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Quantum supremacy from Google? Not so fast, says IBM.

The rival maker of quantum computers is disputing the much-vaunted claim that Google has hit a new milestone.
Googles quantum computer
Googles quantum computer
Googles quantum computerGoogle; Edited by MIT Technology Review

A month ago, news broke that Google had reportedly achieved “quantum supremacy”: it had gotten a quantum computer to run a calculation that would take a classical computer an unfeasibly long time. While the calculation itself—essentially, a very specific technique for outputting random numbers—is about as useful as the Wright brothers’ 12-second first flight, it would be a milestone of similar significance, marking the dawn of an entirely new era of computing.

But in a blog post published today, IBM disputes Google’s claim. The task that Google says might take the world’s fastest classical supercomputer 10,000 years can actually, says IBM, be done in just days.

As John Preskill, the CalTech physicist who coined the term “quantum supremacy,” wrote in an article for Quanta magazine, Google specifically chose a very narrow task that a quantum computer would be good at and a classical computer is bad at. “This quantum computation has very little structure, which makes it harder for the classical computer to keep up, but also means that the answer is not very informative,” he wrote.

Google’s research paper hasn’t been published (Update: it came out two days after this story), but a draft was leaked online last month. In it, researchers say they got a machine with 53 quantum bits, or qubits, to do the calculation in 200 seconds. They also estimated that it would take the world’s most powerful supercomputer, the Summit machine at Oak Ridge National Laboratory, 10,000 years to repeat it with equal “fidelity,” or the same level of uncertainty as the inherently uncertain quantum system.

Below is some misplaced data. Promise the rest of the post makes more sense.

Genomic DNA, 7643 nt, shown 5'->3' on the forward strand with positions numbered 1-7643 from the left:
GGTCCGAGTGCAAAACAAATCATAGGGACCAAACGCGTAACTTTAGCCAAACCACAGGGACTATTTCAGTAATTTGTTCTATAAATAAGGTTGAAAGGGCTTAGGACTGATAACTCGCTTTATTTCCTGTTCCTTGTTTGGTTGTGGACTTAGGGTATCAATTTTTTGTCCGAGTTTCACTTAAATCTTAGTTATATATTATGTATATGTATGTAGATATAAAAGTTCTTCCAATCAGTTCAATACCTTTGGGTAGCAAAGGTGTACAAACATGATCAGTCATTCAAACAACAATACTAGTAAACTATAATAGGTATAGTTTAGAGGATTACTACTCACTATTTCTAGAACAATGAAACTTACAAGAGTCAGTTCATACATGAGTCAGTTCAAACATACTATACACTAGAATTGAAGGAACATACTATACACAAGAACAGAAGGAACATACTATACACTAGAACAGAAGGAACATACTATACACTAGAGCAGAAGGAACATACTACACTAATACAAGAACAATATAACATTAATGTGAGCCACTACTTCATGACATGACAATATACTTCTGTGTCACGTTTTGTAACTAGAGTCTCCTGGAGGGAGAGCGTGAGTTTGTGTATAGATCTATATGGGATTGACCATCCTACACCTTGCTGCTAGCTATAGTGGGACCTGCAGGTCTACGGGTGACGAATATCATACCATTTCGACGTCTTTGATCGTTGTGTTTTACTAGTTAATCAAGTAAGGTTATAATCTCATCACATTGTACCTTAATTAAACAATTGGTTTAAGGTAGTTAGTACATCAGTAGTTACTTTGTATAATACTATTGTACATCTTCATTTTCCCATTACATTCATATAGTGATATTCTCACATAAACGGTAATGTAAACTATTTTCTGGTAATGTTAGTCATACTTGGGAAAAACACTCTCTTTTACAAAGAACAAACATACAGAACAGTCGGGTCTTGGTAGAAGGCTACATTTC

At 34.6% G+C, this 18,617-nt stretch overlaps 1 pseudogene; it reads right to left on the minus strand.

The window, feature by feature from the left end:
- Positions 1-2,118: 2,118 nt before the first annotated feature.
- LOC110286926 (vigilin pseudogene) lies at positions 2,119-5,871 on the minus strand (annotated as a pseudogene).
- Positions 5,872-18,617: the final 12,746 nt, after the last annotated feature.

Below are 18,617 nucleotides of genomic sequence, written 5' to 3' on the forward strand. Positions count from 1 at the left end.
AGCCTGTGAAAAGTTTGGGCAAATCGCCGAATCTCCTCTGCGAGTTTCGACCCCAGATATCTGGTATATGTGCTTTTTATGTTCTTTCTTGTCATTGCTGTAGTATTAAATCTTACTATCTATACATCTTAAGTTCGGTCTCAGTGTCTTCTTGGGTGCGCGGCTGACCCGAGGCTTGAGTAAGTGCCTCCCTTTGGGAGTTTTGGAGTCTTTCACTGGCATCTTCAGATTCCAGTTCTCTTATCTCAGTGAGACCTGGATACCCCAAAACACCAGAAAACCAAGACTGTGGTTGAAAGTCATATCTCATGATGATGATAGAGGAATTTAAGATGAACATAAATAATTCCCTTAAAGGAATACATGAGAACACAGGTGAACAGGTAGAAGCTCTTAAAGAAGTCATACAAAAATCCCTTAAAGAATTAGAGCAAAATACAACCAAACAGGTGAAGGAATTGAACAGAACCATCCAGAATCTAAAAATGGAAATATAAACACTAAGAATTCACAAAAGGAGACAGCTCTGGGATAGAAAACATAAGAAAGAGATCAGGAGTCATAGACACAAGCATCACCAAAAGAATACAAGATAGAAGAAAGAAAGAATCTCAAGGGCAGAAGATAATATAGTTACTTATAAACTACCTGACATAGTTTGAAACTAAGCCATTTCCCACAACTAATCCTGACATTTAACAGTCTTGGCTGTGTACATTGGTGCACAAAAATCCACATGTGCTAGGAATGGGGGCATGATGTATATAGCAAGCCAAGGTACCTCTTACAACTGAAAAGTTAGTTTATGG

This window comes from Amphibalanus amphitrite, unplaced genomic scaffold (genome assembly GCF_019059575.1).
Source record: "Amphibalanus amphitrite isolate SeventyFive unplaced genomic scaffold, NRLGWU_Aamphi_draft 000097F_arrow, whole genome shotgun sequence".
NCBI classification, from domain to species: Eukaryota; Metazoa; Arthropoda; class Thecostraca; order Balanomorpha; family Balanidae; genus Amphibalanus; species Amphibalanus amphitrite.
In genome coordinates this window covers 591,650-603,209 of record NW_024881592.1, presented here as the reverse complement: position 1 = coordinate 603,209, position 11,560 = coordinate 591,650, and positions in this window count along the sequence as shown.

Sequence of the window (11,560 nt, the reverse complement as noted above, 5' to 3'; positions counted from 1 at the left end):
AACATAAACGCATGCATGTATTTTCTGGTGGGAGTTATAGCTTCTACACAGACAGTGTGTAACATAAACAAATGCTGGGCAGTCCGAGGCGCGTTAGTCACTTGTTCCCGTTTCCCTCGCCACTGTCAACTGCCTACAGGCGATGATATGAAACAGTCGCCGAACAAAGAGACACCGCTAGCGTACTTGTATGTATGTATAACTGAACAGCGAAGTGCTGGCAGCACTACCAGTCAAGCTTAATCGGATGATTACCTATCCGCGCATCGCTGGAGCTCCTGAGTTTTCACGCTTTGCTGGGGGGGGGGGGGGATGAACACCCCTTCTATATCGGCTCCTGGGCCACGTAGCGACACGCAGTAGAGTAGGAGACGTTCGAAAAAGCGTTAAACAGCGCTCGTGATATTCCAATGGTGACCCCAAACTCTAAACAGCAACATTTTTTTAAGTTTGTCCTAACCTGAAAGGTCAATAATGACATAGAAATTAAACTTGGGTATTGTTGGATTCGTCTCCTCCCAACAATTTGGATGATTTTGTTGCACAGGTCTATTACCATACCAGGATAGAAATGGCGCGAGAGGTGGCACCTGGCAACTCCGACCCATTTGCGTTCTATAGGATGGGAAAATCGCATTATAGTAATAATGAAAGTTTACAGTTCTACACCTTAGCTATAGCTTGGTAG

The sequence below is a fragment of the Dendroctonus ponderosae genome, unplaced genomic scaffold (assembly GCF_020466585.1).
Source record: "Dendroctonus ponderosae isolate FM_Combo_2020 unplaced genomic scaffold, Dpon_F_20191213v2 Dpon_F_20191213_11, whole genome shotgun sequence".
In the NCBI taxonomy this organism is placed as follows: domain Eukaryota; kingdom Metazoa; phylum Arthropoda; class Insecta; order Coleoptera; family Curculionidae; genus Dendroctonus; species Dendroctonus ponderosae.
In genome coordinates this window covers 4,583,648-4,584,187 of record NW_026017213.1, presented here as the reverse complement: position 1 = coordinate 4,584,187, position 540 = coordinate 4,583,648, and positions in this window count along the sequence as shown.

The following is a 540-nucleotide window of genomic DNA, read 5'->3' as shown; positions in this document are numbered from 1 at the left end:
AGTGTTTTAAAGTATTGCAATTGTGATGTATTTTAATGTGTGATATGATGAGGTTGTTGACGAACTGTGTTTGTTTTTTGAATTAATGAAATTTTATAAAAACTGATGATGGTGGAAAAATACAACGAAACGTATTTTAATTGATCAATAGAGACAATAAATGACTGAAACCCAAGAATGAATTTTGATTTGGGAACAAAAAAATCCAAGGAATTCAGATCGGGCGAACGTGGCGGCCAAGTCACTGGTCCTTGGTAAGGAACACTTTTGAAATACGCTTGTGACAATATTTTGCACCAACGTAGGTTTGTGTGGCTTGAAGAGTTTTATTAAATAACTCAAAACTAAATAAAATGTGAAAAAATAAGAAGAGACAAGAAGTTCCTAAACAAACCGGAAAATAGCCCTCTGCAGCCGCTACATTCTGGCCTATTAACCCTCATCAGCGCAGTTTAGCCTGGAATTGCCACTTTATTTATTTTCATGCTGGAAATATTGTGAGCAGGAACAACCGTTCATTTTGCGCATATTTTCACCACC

The problem is that such simulations aren’t just a matter of porting the code from a quantum computer to a classical one. They grow exponentially harder the more qubits you’re trying to simulate. For that reason, there are a lot of different techniques for optimizing the code to arrive at a good enough equivalent.

And that’s where Google and IBM differ. The IBM researchers propose a method that they say would take just two and a half days on a classical machine “with far greater fidelity,” and that “with additional refinements” this could come down even further.

The key difference? Hard drives. Simulating a quantum computer in a classical one requires storing vast amounts of data in memory during the process to represent the condition of the quantum computer at any given moment. The less memory you have available, the more you have to slice up the task into stages, and the longer it takes. Google’s method, IBM says, relied heavily on storing that data in RAM, while IBM’s “uses both RAM and hard drive space.” It also proposes using a slew of other classical optimization techniques, in both hardware and software, to speed up the computation. To be fair, IBM hasn't tested it in practice, so it's hard to know if it would work as proposed. (Google declined to comment.)

So what’s at stake? Either a whole lot or not much, depending on how you look at it. As Preskill points out, the problem Google reportedly solved is of almost no practical consequence, and even as quantum computers get bigger, it will be a long time before they can solve any but the narrowest classes of problems. Ones that can crack modern codes will likely take decades to develop, at a minimum.

Moreover, even if IBM is right that Google hasn’t achieved it this time, the quantum supremacy threshold is surely not far off. The fact that simulations get exponentially harder as you add qubits means it may only take a slightly larger quantum machine to get to the point of being truly unbeatable at something.

Still, as Preskill notes, even limited quantum supremacy is “a pivotal step in the quest for practical quantum computers.” Whoever ultimately achieves it will, like the Wright brothers, get to claim a place in history.

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